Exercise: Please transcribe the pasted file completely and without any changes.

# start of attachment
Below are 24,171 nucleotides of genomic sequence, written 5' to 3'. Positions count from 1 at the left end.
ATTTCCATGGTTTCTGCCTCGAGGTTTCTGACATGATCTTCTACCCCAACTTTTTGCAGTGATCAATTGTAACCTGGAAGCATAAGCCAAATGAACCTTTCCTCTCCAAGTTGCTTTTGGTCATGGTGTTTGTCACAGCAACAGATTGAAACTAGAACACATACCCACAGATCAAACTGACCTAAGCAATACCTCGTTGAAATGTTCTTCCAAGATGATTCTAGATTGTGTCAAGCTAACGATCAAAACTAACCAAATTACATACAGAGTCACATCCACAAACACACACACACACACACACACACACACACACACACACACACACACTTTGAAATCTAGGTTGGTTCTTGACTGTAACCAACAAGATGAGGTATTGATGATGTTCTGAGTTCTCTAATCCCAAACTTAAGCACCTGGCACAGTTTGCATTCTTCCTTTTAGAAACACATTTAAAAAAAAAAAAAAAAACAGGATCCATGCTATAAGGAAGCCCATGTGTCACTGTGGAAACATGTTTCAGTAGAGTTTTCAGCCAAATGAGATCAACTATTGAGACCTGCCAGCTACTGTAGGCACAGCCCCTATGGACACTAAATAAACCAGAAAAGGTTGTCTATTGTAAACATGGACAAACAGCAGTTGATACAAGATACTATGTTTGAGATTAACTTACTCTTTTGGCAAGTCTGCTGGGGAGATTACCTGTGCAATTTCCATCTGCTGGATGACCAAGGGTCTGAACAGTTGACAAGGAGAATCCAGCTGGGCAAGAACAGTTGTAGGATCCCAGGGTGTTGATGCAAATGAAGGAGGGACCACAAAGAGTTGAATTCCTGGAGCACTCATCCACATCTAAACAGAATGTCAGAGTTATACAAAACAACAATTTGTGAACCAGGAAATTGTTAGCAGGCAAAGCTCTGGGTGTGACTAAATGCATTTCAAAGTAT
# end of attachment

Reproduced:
Below are 24,171 nucleotides of genomic sequence, written 5' to 3'. Positions count from 1 at the left end.
ATTTCCATGGTTTCTGCCTCGAGGTTTCTGACATGATCTTCTACCCCAACTTTTTGCAGTGATCAATTGTAACCTGGAAGCATAAGCCAAATGAACCTTTCCTCTCCAAGTTGCTTTTGGTCATGGTGTTTGTCACAGCAACAGATTGAAACTAGAACACATACCCACAGATCAAACTGACCTAAGCAATACCTCGTTGAAATGTTCTTCCAAGATGATTCTAGATTGTGTCAAGCTAACGATCAAAACTAACCAAATTACATACAGAGTCACATCCACAAACACACACACACACACACACACACACACACACACACACACACACACTTTGAAATCTAGGTTGGTTCTTGACTGTAACCAACAAGATGAGGTATTGATGATGTTCTGAGTTCTCTAATCCCAAACTTAAGCACCTGGCACAGTTTGCATTCTTCCTTTTAGAAACACATTTAAAAAAAAAAAAAAAAACAGGATCCATGCTATAAGGAAGCCCATGTGTCACTGTGGAAACATGTTTCAGTAGAGTTTTCAGCCAAATGAGATCAACTATTGAGACCTGCCAGCTACTGTAGGCACAGCCCCTATGGACACTAAATAAACCAGAAAAGGTTGTCTATTGTAAACATGGACAAACAGCAGTTGATACAAGATACTATGTTTGAGATTAACTTACTCTTTTGGCAAGTCTGCTGGGGAGATTACCTGTGCAATTTCCATCTGCTGGATGACCAAGGGTCTGAACAGTTGACAAGGAGAATCCAGCTGGGCAAGAACAGTTGTAGGATCCCAGGGTGTTGATGCAAATGAAGGAGGGACCACAAAGAGTTGAATTCCTGGAGCACTCATCCACATCTAAACAGAATGTCAGAGTTATACAAAACAACAATTTGTGAACCAGGAAATTGTTAGCAGGCAAAGCTCTGGGTGTGACTAAATGCATTTCAAAGTAT